Exploring the Hidden Sector of Particle Physics at the SHiP experiment


  • Call:

    IDPASC Portugal - PHD Programme 2019

  • Academic Year:

    2019 / 2020

  • Domain:

    Experimental Particle Physics

  • Supervisor:

    Celso Franco

  • Co-Supervisor:

    Nuno Leonardo

  • Institution:

    Instituto Superior Técnico

  • Host Institution:

    Laboratório de Instrumentação e Física Experimental de Partículas

  • Abstract:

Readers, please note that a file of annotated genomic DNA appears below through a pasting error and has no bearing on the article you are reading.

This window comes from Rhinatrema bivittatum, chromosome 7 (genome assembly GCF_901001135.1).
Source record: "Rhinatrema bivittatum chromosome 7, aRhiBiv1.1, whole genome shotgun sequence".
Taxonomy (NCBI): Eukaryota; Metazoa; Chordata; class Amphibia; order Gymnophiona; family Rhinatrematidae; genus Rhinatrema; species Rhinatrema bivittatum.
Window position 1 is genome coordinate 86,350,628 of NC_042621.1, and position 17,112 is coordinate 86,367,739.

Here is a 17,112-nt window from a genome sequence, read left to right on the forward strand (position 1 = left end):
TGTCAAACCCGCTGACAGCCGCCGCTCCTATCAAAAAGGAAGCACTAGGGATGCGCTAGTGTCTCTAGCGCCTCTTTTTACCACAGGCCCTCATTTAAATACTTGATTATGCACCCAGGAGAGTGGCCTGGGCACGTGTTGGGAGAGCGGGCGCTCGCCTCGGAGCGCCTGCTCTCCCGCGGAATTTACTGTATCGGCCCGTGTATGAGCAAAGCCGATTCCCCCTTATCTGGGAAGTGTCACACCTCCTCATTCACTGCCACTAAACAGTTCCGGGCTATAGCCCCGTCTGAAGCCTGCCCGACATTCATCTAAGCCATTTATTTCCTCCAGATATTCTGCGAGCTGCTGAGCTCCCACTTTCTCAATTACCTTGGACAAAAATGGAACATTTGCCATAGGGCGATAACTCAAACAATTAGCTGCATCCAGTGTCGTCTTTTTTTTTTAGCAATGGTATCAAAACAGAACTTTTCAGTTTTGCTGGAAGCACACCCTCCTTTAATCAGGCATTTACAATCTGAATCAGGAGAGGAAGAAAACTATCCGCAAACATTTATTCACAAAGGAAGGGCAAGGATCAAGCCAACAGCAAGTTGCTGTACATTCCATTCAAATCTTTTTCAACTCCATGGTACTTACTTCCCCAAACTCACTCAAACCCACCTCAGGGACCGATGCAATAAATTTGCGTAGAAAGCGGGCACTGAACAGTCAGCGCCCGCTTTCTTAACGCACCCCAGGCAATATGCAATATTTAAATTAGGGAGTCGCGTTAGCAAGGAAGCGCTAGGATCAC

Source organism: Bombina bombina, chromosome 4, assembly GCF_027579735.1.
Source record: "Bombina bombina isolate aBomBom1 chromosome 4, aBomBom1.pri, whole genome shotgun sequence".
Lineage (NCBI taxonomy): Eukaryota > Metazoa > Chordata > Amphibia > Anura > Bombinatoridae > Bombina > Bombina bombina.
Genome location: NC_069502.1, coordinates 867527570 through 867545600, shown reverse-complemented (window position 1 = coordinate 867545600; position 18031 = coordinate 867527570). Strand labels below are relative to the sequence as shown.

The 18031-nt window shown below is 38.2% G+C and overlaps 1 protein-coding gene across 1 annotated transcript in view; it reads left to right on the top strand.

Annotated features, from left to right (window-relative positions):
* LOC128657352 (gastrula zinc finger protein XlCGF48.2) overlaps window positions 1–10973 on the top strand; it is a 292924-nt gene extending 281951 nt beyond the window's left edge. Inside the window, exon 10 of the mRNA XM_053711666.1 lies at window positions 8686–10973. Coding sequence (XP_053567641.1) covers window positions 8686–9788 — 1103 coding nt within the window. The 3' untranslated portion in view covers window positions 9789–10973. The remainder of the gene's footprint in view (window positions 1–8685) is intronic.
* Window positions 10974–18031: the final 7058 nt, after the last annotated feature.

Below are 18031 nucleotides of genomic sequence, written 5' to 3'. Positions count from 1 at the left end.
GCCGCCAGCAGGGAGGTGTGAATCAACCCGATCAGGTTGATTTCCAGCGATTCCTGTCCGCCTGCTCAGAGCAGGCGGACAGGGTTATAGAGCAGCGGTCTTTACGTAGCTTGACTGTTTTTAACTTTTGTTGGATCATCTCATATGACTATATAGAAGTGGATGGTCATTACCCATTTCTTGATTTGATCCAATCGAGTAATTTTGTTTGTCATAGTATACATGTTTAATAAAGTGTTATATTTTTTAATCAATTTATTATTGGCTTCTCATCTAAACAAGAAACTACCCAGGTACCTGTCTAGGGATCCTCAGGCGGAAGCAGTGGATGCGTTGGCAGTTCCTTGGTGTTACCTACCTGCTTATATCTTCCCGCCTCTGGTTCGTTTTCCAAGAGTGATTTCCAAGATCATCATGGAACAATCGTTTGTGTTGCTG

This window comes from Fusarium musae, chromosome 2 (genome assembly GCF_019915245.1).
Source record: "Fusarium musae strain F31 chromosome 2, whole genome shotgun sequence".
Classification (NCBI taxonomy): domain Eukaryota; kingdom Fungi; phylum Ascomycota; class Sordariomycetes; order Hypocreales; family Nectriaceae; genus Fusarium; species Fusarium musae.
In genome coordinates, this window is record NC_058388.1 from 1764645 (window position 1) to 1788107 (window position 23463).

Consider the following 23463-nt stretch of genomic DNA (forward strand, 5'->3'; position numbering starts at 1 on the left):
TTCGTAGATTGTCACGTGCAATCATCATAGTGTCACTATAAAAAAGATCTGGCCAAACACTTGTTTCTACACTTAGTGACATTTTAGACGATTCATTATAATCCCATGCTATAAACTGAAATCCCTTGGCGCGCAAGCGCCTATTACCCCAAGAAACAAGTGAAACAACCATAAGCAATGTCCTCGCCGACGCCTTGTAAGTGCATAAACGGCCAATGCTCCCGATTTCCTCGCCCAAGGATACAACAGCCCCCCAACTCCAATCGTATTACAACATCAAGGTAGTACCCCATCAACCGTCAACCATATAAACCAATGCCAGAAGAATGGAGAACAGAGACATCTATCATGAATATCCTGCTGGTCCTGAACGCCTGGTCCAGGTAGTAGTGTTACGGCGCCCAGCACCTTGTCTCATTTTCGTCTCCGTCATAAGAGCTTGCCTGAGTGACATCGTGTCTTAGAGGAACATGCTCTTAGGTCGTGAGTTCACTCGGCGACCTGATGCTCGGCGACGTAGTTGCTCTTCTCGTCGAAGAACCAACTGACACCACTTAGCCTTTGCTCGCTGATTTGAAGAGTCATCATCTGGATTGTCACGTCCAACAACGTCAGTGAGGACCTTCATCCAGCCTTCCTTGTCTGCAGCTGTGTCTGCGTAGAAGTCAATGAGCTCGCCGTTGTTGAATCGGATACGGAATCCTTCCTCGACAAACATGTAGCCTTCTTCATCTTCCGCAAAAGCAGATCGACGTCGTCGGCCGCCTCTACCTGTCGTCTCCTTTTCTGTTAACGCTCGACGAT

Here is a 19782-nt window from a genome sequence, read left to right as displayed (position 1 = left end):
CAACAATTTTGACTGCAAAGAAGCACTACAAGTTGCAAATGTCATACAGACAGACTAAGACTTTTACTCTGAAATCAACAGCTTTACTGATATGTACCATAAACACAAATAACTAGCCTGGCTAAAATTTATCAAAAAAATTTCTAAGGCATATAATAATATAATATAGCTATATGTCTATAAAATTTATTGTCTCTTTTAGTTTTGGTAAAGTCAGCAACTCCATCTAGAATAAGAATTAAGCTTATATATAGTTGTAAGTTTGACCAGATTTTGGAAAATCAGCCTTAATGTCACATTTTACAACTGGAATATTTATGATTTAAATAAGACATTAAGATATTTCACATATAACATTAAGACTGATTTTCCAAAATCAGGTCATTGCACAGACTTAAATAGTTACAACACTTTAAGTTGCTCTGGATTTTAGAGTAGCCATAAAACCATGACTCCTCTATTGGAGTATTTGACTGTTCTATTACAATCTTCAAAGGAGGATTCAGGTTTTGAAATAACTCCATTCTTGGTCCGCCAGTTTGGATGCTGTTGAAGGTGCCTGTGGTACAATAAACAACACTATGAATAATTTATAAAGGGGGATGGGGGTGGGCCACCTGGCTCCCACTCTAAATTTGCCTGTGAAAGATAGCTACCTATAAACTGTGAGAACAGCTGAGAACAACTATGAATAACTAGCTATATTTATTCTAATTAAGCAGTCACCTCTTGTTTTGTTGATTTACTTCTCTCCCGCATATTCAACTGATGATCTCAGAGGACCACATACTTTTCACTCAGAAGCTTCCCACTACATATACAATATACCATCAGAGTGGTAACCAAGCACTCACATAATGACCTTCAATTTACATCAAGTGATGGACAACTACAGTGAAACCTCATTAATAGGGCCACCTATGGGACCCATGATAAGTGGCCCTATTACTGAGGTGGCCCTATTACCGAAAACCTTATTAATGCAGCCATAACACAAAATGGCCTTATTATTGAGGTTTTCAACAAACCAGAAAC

The discovery of the Higgs boson at LHC in 2012 made the Standard Model of elementary particles complete. Still, several well-established observational phenomena - neutrino masses and oscillations, dark matter, and baryon asymmetry of the Universe - cannot be explained with known particles alone and clearly indicate that New Physics should exist. The fact that no definitive evidence of new particles have been found so far suggests that they are either heavier than the reach of the present days accelerators or interact very weakly. The SHiP experiment is designed to search for extremely feebly interacting, relatively light and long lived particles, at the intensity frontier. The experiment can also probe the existence of Light Dark Matter through the observation of its scattering on electrons and nuclei in its neutrino detector material. In the region from a few MeV/c^2 to 200 MeV/c^2 the SHiP sensitivity reaches below the limit which gives the correct relic abundance of dark matter. SHiP is being proposed as a discovery experiment but it also includes a rich program of tau neutrino physics and measurements on neutrino-induced charm production. The plan of work is to develop the simulation and reconstruction software of the SHiP experiment with the goal of studying the production and direct detection of Heavy Neutral Leptons (HNLs). These leptons are regarded as the right-handed partners of the standard model neutrinos and, if found in the phase-space region (uniquely) covered by SHiP, the HNLs can provide a natural explanation for dark matter, neutrino masses and baryonic asymmetry of the Universe. The selected student will also perform a detailed study of possible background sources, mimicking HNL decays, with a main focus on the neutrino induced backgrounds. Machine learning algorithms will be used to suppress the residual backgrounds in the spectrometer part dedicated to the Hidden Sector Physics. The student will be integrated as a member of the SHiP Collaboration and trips to CERN are expected. Some trips between Lisboa and Coimbra are also foreseen: the group in Coimbra is a candidate to build a precise timing detector whose properties need to be defined from the HNL simulations.